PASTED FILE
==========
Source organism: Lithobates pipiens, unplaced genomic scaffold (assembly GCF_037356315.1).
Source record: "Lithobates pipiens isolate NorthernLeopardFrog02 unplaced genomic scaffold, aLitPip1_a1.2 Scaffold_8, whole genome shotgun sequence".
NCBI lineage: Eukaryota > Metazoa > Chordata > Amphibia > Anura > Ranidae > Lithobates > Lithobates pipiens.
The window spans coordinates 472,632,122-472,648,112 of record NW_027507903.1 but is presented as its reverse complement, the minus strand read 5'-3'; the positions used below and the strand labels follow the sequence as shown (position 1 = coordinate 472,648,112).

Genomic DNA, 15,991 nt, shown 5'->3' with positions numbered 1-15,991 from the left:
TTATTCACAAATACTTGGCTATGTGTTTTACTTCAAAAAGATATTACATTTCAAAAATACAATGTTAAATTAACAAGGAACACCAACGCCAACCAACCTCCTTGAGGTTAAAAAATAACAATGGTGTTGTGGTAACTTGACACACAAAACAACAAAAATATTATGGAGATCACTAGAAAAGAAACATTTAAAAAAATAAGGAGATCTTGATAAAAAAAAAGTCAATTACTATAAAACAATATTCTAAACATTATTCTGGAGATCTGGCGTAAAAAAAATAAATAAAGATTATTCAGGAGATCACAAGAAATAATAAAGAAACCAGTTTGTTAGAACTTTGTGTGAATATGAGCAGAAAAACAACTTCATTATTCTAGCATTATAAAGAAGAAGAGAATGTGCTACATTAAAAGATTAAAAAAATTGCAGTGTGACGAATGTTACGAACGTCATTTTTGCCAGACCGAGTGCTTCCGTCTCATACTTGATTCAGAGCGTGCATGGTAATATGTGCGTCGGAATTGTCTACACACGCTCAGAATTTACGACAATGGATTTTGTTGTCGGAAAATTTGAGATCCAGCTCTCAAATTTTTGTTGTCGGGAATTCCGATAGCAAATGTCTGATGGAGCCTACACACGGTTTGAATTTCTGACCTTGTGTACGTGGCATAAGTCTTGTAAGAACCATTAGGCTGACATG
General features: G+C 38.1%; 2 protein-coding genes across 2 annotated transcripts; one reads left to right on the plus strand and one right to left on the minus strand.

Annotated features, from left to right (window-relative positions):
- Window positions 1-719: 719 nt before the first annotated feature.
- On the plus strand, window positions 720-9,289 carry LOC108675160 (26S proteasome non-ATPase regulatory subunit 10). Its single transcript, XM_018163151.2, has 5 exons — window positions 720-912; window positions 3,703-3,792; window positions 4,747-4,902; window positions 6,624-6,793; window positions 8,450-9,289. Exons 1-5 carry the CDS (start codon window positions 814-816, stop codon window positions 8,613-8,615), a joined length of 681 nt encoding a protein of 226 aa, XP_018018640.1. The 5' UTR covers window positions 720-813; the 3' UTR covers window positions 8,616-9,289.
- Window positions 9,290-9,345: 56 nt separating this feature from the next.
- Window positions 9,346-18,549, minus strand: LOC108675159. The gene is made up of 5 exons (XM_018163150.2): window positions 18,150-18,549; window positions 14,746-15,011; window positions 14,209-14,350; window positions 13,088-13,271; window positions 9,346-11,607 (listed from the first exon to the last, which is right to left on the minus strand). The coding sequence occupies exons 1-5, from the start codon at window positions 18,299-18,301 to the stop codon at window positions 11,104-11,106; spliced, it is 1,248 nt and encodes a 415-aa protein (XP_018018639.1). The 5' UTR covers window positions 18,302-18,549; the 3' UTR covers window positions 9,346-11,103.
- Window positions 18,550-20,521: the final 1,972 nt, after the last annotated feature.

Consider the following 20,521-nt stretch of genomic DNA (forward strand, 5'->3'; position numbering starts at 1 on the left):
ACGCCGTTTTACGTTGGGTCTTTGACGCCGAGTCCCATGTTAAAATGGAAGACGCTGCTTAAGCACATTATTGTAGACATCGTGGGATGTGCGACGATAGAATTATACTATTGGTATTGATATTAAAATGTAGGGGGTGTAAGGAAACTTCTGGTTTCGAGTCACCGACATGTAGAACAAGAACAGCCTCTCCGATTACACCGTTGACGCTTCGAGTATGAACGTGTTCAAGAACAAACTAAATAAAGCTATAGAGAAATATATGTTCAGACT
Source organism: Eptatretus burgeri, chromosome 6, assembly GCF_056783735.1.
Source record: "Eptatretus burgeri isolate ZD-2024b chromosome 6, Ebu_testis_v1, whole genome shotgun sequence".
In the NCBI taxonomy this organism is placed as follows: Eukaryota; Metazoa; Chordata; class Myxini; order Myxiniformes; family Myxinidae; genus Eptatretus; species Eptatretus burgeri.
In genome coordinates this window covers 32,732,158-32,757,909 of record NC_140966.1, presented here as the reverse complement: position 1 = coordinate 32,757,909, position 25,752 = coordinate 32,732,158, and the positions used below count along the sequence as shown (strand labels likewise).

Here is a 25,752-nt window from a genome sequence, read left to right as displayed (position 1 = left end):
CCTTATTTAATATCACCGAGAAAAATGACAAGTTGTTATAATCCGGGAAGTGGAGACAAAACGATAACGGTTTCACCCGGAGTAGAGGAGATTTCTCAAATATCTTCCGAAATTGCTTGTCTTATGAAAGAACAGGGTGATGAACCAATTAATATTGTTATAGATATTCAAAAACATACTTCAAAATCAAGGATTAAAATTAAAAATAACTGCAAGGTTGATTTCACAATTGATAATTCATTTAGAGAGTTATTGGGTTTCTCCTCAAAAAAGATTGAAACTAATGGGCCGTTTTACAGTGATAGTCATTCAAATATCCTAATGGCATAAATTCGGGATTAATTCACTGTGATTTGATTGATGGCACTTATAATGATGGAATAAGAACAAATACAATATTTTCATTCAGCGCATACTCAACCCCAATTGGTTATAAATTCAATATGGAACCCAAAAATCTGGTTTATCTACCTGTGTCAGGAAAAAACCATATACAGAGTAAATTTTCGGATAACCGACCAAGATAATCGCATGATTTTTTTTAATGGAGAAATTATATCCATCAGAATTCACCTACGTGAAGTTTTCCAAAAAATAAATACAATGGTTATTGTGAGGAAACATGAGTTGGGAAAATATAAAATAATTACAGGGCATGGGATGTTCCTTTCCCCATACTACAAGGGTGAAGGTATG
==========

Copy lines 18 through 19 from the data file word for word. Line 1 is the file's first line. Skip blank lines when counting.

In the NCBI taxonomy this organism is placed as follows: Eukaryota; Metazoa; Chordata; class Myxini; order Myxiniformes; family Myxinidae; genus Eptatretus; species Eptatretus burgeri.
In genome coordinates this window covers 32,732,158-32,757,909 of record NC_140966.1, presented here as the reverse complement: position 1 = coordinate 32,757,909, position 25,752 = coordinate 32,732,158, and the positions used below count along the sequence as shown (strand labels likewise).